Rheumatoid arthritis and when the awareness raising has already been done

hearing aid

hearing aidI have hearing loss in my left ear, and wear a hearing aid.  It is such a tiny little thing, stuck behind my left ear that I never thought anyone would notice.  And I was happy about that.  This device is nothing like the hearing aids of old, and is completely unobtrusive.  I forget it’s there. In fact I have had a shower with it on…bad idea.  They don’t like water.  Ooops.  Lucky for me it dried out fine and is still working.

At dog obedience training this week Elke and I moved up to a new class, with a new instructor.  Immediately after we went through the class introductions, the instructor came over to me and said:

‘I notice you have a hearing aid.  Please, if at any time you can’t hear what I’m saying, just raise your arm and I’ll repeat myself.’

She then she told the rest of the class that I was hearing impaired and to please keep in mind that it would be hard for me to hear over the background noise, outdoors, multiple dogs and people conversing.   She asked if anyone else had any disabilities or issues that might affect their ability to train.

IMG_2181It was done so simply, and matter-of-factly and respectfully, as normal as if she was asking if anyone had blue eyes, or blond hair.  To her ‘disability’ is a normal thing to be discussed openly and without shame or embarrassment.  Such a refreshing attitude, rather than the hushed tones and ‘don’t know which way to look or what to say’ moments that I have oft encountered.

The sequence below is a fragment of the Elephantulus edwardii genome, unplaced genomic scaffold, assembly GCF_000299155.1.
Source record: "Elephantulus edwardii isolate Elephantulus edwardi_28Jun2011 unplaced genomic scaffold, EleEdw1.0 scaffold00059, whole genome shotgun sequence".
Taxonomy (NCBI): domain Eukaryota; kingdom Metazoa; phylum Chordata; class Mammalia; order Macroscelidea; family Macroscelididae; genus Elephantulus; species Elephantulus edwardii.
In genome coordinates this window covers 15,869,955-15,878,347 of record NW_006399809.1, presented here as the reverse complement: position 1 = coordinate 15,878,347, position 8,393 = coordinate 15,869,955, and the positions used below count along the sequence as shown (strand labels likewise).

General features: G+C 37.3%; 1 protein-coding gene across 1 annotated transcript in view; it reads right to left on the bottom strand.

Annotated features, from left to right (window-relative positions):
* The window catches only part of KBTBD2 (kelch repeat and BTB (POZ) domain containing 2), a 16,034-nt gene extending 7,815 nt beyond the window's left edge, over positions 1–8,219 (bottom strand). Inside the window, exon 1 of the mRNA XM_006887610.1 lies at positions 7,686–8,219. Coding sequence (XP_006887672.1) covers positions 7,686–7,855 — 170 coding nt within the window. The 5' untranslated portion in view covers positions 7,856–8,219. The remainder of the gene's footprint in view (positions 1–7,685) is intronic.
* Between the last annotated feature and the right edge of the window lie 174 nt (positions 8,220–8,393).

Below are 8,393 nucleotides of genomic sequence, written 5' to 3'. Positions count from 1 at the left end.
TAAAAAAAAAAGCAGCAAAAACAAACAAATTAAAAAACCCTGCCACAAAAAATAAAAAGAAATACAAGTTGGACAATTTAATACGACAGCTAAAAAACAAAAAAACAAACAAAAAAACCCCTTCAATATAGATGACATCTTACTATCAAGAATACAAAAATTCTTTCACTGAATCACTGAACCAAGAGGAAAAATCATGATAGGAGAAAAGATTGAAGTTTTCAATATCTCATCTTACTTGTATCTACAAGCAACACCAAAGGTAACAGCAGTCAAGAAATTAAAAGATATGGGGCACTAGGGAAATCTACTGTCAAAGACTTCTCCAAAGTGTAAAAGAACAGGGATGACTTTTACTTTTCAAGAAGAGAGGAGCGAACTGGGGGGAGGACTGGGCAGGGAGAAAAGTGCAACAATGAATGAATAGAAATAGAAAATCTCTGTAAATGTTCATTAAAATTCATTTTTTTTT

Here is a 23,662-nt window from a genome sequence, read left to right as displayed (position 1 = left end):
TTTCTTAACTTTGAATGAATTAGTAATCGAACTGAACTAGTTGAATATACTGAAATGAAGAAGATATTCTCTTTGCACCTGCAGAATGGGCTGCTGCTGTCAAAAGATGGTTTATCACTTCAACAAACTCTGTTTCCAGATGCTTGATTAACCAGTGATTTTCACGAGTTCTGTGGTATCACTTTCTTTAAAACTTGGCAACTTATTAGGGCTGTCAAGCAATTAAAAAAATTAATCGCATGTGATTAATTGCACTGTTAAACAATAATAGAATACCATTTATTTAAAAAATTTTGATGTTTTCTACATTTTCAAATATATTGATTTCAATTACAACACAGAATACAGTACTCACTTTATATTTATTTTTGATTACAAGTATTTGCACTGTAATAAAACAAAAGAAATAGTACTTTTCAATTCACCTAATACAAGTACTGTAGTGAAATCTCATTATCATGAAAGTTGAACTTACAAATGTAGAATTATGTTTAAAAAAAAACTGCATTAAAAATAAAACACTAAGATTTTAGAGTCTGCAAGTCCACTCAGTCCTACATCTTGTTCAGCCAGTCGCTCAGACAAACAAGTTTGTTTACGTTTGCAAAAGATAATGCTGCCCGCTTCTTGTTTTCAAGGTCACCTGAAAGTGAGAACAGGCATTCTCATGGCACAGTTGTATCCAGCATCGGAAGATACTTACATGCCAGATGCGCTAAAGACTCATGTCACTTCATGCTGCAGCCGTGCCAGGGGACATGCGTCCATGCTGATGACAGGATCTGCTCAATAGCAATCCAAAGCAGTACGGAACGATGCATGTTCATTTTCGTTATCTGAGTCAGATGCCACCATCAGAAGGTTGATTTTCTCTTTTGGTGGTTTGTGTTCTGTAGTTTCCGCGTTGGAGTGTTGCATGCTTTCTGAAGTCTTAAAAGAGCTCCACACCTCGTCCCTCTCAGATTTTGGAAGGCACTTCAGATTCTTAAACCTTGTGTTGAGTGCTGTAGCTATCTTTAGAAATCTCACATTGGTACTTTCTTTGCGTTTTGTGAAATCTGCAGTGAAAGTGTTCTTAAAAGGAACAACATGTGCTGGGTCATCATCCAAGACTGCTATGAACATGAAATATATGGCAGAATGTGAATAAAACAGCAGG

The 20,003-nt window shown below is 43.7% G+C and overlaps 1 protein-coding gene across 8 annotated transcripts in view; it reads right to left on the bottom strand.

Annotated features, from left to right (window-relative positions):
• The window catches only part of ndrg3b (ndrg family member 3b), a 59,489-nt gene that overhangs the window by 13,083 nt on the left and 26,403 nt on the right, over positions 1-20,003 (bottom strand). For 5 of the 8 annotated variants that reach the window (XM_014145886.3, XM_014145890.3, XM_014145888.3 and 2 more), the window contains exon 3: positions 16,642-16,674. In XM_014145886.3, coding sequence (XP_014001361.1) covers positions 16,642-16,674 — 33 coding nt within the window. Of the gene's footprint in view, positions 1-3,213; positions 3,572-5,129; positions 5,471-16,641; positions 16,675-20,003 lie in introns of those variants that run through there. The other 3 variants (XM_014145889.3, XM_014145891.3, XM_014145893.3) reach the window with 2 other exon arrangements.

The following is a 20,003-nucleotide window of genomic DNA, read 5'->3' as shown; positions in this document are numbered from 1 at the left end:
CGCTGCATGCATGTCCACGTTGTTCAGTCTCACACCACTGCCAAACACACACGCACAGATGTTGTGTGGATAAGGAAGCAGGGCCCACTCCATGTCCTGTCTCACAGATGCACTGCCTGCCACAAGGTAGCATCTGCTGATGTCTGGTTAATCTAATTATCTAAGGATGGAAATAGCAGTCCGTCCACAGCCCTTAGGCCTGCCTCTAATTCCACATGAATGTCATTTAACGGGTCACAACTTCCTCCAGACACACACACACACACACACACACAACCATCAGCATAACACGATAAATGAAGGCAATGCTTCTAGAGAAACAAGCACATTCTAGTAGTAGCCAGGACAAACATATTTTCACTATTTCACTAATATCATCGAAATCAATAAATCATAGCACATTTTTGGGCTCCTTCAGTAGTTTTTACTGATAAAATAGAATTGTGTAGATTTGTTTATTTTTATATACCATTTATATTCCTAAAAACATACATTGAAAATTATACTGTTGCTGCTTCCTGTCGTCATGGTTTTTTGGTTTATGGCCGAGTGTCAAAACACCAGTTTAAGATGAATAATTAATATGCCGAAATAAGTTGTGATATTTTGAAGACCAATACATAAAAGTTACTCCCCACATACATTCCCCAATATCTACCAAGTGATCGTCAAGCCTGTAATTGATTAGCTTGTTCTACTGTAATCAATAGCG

It was such a relief.  It opened the conversation for all of us, gave me a simple and quick opportunity to explain that I move slower and why, and that I might be showing up in a wheelchair some weeks.  And it allowed others to tell their stories as well, succinctly. And now we all know each other a little better, and have a lot of empathy for each other.  Because out of seven of us, three of us have serious illness or an invisible disability.

We’re everywhere.  And it’s nice to be brought into the open, effortlessly and naturally, and to feel understood.


  1. What a wonderful person to address it so well. And to take the time to notice these things in the first place. I have long hair which is always down if I’m out, not to hide my h/aids but because I look tidier that way! And so most people that don’t know me don’t even realise that I’m hearing impaired. With my old moulded ones this wasn’t the case as they didn’t work as fabulously as these so I would still often have to either lip read or ask them to repeat themselves. When somebody has realised I’m wearing them they often say ‘Oh I didn’t realise you were wearing them’, and I say that’s cos they’re such fab h/aids these days! They are super comfy aren’t they, I’ve thought I’ve lost mine a couple of times & reached up to check!!
    Sounds like training group is going to be a fun one!

    • I’ve done the same thing! Reached to check its still there…

      And yes, I think the group is going to be lovely. There are only four weeks to go until the ‘test’ so I hope to pass and keep progressing with these people!


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